const emailField = page.locator('input[aria-labelledby="i5"]');
    const addressField = page.locator('textarea[aria-labelledby="i9"]');
    const phoneField = page.locator('input[aria-labelledby="i13"]');
    const commentsField = page.locator('textarea[aria-labelledby="i17"]');
    const checkboxField = page.locator('div#i26');
    const submitButton = page.locator('div.lRwqcd > div');

    // Fill the form fields
    console.log('Filling in the first name field...');
    await firstNameField.fill('John');
    console.log('Filling in the email field...');
    await emailField.fill('john@gmail.com');
    console.log('Filling in the address field...');
    await addressField.fill("John's Street");
    console.log('Filling in the phone number field...');
    await phoneField.fill('11111111');
    console.log('Filling in the comments field...');
    await commentsField.fill('This form was submitted automatically.');
    console.log('Checking the box ✅...');
    await checkboxField.check();

    // Take a screenshot of the completed form
    await page.screenshot({ path: 'screenshot.png' });

    // Submit the form
    await submitButton.click();

    // Wait before closing the browser
    await page.waitForTimeout(2000); // Wait for 2 seconds before the next submission

    // Close the browser
    await browser.close();
  } catch (error) {
    console.error('Oops, something went wrong:', error);
  }
}

for (let i = 0; i < 5; i++) {
  await submitForm();
}

Note that in the final version of our bot, I added an extra line of code to explicitly wait for a specific element on the page to load before proceeding with the rest of the code.

await page.waitForSelector('div.lRwqcd > div', { state: 'visible' });

This step is not always necessary, but it is possible for the bot to attempt to “act” before the page is fully loaded, leading to an error due to the bot’s inability to interact with the target element.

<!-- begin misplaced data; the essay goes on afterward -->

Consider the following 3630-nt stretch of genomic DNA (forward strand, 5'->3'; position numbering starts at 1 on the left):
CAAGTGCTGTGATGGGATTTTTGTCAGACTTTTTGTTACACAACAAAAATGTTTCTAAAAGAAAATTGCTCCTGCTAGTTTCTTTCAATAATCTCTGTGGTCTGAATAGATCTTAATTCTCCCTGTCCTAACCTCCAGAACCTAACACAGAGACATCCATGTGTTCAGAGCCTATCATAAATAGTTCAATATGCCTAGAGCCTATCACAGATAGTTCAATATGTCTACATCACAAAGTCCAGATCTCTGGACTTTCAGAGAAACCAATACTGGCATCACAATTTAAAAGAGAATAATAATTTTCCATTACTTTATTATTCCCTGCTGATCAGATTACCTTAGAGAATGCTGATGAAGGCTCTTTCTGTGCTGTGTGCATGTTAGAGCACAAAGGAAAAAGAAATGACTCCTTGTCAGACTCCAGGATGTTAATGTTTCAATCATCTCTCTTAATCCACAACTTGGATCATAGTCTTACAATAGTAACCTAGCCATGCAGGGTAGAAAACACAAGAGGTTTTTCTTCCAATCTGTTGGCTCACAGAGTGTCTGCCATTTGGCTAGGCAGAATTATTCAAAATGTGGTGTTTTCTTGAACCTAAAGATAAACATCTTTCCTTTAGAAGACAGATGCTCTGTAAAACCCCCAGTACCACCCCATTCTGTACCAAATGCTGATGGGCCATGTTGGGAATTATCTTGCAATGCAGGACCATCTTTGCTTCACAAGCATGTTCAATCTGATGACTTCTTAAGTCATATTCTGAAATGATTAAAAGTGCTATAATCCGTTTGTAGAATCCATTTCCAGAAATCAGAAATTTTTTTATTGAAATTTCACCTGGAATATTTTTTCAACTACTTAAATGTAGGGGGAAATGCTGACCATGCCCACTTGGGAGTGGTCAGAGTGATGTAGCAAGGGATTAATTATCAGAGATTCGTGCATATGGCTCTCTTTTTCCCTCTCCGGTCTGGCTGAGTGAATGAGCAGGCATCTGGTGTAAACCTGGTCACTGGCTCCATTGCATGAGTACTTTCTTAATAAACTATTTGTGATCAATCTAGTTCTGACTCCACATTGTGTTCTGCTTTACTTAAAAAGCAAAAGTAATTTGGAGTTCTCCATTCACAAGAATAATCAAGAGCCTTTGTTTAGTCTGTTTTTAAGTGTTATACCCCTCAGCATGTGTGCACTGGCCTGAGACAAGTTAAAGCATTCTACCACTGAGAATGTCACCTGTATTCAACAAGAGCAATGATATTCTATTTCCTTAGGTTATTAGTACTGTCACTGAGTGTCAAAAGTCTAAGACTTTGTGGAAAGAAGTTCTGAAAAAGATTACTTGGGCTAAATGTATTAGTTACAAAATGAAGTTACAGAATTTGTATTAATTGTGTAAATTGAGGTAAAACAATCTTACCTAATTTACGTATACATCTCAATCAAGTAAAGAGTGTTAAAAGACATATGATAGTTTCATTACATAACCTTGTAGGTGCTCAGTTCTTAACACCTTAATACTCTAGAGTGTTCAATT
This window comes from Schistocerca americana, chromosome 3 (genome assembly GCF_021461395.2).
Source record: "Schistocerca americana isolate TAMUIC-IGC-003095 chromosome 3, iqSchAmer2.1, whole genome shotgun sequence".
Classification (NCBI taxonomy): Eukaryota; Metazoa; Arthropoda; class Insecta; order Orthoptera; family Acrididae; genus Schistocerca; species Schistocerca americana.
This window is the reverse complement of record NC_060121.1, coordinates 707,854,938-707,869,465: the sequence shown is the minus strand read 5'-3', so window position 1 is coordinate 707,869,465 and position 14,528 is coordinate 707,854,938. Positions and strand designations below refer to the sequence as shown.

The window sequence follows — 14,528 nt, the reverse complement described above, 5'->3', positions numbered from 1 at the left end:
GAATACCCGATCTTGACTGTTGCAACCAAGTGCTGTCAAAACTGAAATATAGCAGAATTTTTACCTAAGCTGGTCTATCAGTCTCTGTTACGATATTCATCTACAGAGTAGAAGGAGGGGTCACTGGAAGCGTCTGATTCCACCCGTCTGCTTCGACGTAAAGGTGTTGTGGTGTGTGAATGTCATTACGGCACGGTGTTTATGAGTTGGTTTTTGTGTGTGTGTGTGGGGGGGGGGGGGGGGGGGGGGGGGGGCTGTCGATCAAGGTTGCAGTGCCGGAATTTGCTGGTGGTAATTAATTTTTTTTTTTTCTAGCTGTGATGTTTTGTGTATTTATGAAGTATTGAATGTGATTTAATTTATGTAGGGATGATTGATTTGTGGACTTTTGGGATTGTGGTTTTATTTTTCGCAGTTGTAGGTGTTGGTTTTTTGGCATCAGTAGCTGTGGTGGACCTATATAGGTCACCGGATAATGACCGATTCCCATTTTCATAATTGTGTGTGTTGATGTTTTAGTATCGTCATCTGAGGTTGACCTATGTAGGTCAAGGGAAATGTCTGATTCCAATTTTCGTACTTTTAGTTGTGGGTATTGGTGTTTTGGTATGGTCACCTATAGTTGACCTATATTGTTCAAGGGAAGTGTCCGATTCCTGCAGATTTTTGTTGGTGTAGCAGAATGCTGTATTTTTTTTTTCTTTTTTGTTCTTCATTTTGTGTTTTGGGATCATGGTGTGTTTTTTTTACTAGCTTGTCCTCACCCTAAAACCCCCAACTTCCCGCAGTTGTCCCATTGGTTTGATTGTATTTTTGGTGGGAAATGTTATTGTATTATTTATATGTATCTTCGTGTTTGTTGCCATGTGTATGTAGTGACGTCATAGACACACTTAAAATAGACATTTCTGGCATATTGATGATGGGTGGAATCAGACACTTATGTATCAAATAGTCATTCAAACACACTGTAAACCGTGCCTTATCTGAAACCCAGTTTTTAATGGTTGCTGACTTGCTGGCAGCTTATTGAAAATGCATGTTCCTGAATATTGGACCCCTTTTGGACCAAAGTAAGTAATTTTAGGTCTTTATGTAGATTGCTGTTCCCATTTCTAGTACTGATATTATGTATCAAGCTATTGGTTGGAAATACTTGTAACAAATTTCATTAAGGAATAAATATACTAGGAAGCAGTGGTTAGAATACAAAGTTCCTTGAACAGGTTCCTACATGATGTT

Advanced Techniques

In this section, we’ll explore some advanced techniques for form automation with Playwright. These techniques can help us handle more complex scenarios and overcome common challenges.

Handling Dynamic Forms

Some forms may have fields that appear or disappear dynamically based on user interactions or other factors. We can handle such forms by employing techniques like waiting for specific elements to appear or disappear using Playwright’s waitForSelector() or waitForFunction() methods.

Working with CAPTCHAs and Anti-bot Measures

Websites often employ CAPTCHAs or other anti-bot measures to prevent automated interactions. Automating forms that include CAPTCHAs can be challenging. Consider using third-party services or libraries specifically designed to bypass CAPTCHAs or explore browser automation techniques like mouse movements or human-like delays to mimic user behavior.

Handling File Uploads

If the form includes file upload fields, we can automate file uploads using Playwright’s setInputFiles() method. Specify the path to the file you want to upload, and Playwright will handle the file selection process for you.

Navigating Between Pages

Sometimes, form automation may require navigating between multiple pages or steps. Use Playwright’s page navigation methods like goto() or click() to move between pages and perform interactions on each page as needed.

Parallelization and Performance Optimization

To improve performance and reduce execution time, we can employ parallelization techniques. For example, we can use multiple browser contexts or instances of Playwright to run form automation in parallel, especially when dealing with a large number of forms or submitting forms with a time-consuming process.

Remember, advanced techniques depend on the specific requirements and challenges of the forms you’re automating. It’s essential to understand the unique aspects of each form and apply the appropriate techniques accordingly.

That’s a Wrap! Now You Know How to Automate Forms with Playwright

In this tutorial, we explored how to automate forms using Playwright and JavaScript. We covered the essential steps to build a form-filling bot and provided explanations and code examples along the way. By now, you should have a solid understanding of automating forms using Playwright!

We also discussed the importance of form automation in various real-world scenarios, including data collection, form testing, and automating repetitive tasks. By automating form submissions, you can save time, reduce errors, and increase efficiency.

Now that you’ve learned how to automate forms using Playwright and JavaScript, feel free to apply these techniques to your own projects and explore further possibilities for automation.

And remember to always respect the terms of service and usage policies of the websites you are automating. Use form automation responsibly and ethically, ensuring that your actions comply with legal and ethical standards. In other words, take Uncle Ben’s advice to heart: “With great power comes great responsibility” 🕷️